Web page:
Got a teenager in your house? Well if you do, chances are that their social media channel of choice is not Facebook or Twitter – it is probably Snapchat. Why do they love it? Well firstly and most importantly, there is no chance for Mum or Dad to invade your privacy by checking up on your conversations. And today’s teens have finally learned the lesson their older siblings failed to grasp – what you post on social media, stays there – forever!
Snapchat is a photo messaging app where users can send an image or video, including text and drawings, to a controlled list of recipients. You can set a time limit for how long recipients can view your content – otherwise known as ‘Snaps’. The range is from 1 to 10 seconds, after which the content disappears from the recipient’s device and is deleted from Snapchat’s servers.
Launched in the iTunes App Store in September 2011, it has only been around for just over two years, but already around 400 million photos are shared every day.
Snapchat has become a staple in the lives of many teenagers and young adults. Its large and growing user base is undeniable despite the fact that it has come under fire for encouraging sexting. While there are no official numbers of users in Australia, it has been estimated that there are more than one million mainly young Australians using the app.
What I find interesting about Snapchat is that it highlights how the shift from desktop to mobile has changed how people are using social channels. Our phones have always been a very personal device. On mobile, we are used to sending messages to people we know. Despite its huge success curve, Facebook was unprepared for the mobile revolution and it failed to foresee the opportunity that would arise – that is, to service the latent need in the market for a channel that delivers more private social media interactions.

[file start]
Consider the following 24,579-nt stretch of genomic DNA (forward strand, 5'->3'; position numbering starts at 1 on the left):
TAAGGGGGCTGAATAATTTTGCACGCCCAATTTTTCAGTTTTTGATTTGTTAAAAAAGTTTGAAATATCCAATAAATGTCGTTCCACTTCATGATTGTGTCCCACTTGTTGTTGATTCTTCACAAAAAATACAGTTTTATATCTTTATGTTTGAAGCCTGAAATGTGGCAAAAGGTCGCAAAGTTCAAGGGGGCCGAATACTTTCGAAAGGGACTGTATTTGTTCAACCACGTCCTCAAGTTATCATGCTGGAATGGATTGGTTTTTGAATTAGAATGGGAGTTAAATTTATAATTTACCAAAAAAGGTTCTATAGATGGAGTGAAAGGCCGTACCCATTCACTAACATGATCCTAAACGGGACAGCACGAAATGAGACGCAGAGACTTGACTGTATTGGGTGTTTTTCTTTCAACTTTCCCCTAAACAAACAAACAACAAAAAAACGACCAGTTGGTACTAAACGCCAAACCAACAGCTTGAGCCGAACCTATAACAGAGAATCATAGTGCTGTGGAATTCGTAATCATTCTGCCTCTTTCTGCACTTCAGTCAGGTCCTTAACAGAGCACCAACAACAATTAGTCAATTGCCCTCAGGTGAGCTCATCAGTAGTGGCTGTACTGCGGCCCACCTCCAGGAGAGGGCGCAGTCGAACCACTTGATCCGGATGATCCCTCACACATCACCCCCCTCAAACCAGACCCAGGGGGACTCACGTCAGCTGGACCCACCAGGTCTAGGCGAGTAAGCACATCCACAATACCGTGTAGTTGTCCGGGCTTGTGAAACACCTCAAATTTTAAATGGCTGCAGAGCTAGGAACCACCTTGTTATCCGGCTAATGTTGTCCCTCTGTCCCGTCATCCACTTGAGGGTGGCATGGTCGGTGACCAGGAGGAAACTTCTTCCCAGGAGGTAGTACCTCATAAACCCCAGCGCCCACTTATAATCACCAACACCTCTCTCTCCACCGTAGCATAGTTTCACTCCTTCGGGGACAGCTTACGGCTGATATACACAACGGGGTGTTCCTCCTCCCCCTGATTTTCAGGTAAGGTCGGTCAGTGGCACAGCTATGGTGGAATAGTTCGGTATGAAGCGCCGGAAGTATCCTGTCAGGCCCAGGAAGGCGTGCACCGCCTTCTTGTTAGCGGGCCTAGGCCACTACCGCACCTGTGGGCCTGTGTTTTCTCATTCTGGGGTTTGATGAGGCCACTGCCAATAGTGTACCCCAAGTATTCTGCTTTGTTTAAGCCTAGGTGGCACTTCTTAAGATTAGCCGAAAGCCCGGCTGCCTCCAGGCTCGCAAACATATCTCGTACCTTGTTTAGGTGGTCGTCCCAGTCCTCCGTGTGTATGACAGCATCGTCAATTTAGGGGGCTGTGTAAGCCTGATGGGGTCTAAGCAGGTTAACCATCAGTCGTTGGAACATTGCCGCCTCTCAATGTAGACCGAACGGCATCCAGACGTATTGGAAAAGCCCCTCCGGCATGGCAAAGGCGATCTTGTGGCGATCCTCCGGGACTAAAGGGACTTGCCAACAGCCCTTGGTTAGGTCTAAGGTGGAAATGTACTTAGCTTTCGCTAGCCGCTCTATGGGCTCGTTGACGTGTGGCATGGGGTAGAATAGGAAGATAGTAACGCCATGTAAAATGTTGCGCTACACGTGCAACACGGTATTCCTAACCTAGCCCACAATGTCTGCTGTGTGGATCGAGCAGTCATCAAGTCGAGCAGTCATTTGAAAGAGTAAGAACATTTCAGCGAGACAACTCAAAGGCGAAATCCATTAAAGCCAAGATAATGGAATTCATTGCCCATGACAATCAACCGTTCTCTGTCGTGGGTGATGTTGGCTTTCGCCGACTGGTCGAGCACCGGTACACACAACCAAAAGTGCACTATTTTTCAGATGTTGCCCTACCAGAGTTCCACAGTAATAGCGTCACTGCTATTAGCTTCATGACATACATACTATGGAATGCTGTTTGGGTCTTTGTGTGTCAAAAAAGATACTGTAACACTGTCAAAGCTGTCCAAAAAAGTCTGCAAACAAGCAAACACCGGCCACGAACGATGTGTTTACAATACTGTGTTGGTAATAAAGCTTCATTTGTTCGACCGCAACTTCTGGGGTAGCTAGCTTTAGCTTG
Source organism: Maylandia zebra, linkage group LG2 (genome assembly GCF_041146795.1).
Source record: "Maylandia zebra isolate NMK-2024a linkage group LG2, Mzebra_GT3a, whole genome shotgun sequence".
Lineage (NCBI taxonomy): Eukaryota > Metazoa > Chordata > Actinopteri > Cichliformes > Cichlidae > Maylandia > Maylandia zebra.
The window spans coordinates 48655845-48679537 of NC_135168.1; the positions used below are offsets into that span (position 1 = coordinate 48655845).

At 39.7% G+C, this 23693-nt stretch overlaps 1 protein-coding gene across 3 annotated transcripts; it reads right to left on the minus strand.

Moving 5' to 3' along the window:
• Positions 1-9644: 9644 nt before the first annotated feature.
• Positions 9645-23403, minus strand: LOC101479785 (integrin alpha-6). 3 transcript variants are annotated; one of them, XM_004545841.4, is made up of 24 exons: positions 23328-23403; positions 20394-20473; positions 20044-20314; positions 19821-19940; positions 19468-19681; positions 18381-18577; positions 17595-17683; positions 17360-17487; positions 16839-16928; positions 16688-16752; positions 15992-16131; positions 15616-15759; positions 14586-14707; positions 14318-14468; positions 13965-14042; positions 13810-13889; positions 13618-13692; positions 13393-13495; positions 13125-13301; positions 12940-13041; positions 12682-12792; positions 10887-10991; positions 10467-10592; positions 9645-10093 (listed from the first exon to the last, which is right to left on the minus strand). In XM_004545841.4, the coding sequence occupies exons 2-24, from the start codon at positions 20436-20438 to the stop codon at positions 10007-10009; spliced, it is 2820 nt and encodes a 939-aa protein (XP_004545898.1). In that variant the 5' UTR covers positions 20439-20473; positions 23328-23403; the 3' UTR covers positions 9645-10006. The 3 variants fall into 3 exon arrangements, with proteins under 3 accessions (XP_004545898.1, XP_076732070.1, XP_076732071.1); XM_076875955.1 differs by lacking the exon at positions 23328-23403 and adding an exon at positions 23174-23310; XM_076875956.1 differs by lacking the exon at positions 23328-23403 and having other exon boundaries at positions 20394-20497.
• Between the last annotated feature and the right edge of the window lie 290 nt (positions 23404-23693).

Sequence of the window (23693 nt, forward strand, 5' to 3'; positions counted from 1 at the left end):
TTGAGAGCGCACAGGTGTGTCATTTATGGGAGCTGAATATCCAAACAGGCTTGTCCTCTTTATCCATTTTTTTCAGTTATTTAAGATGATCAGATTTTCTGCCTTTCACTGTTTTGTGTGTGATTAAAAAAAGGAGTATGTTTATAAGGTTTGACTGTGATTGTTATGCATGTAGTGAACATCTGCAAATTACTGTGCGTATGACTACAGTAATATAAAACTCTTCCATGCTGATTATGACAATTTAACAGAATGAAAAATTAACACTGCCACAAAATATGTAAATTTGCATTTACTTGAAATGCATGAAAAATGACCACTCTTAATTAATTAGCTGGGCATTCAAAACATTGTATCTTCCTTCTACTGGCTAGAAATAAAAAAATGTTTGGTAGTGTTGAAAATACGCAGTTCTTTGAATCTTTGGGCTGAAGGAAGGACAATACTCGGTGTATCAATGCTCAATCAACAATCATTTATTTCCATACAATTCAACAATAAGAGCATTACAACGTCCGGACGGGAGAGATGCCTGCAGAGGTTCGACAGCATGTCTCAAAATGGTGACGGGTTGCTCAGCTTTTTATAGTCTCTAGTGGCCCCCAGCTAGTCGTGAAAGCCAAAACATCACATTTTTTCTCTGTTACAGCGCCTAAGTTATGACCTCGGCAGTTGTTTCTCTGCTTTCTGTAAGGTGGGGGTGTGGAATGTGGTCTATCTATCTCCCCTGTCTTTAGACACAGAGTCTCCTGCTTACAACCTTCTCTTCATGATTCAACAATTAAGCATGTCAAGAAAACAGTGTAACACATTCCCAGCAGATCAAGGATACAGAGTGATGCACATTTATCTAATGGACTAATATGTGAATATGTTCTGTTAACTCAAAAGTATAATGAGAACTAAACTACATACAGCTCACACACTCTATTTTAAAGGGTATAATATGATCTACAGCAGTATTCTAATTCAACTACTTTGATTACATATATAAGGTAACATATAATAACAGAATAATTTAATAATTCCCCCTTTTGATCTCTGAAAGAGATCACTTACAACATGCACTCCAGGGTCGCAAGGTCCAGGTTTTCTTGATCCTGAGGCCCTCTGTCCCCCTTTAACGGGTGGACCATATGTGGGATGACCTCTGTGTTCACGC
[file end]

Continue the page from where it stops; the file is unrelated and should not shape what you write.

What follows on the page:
In an effort to crush Snapchat, Facebook launched Poke in December 2012 which quickly crashed and burned. Then, Mark Zuckerberg offered 23 year old Evan Spiegel and his partner Robert Murphy, an incredible $3 billion for the two year old app – which they promptly refused.
Snapchat announced a new feature – Snapchat Stories in October. It allows users to compile photos and videos taken through the app into a montage of sorts that will live on for 24 hours. Now, when users take photos and videos, they can elect to include them in their Snapchat Story, which is viewable an unlimited number of times by any of their friends. It can also be made available to the public.
So what’s in it for brands?
The best opportunity is the Stories feature, but the main challenge is that first you need to attract a following, which means committing to sending very appealing content frequently to build a base of followers. Consumers will need a solid reason to follow brands on Snapchat, given how personal the app is, compared to a platform like Instagram.
Brands like Taco Bell are having success posting late night pre and post meal photos of real tacos, nachos and burritos, accompanied by funny comments and drawings. Other brands are contracting users who already have a large following to act as brand ambassadors.
Snapchat is definitely a social channel to watch especially if you are marketing to young adults. Just as Instagram and Twitter have evolved to become more ‘brand friendly’, there are many opportunities to take a ‘native’ approach on Snapchat. Are you up for it? You’ve got 10 seconds.
Jo Stone is Head of Channel Planning & Integration at BCM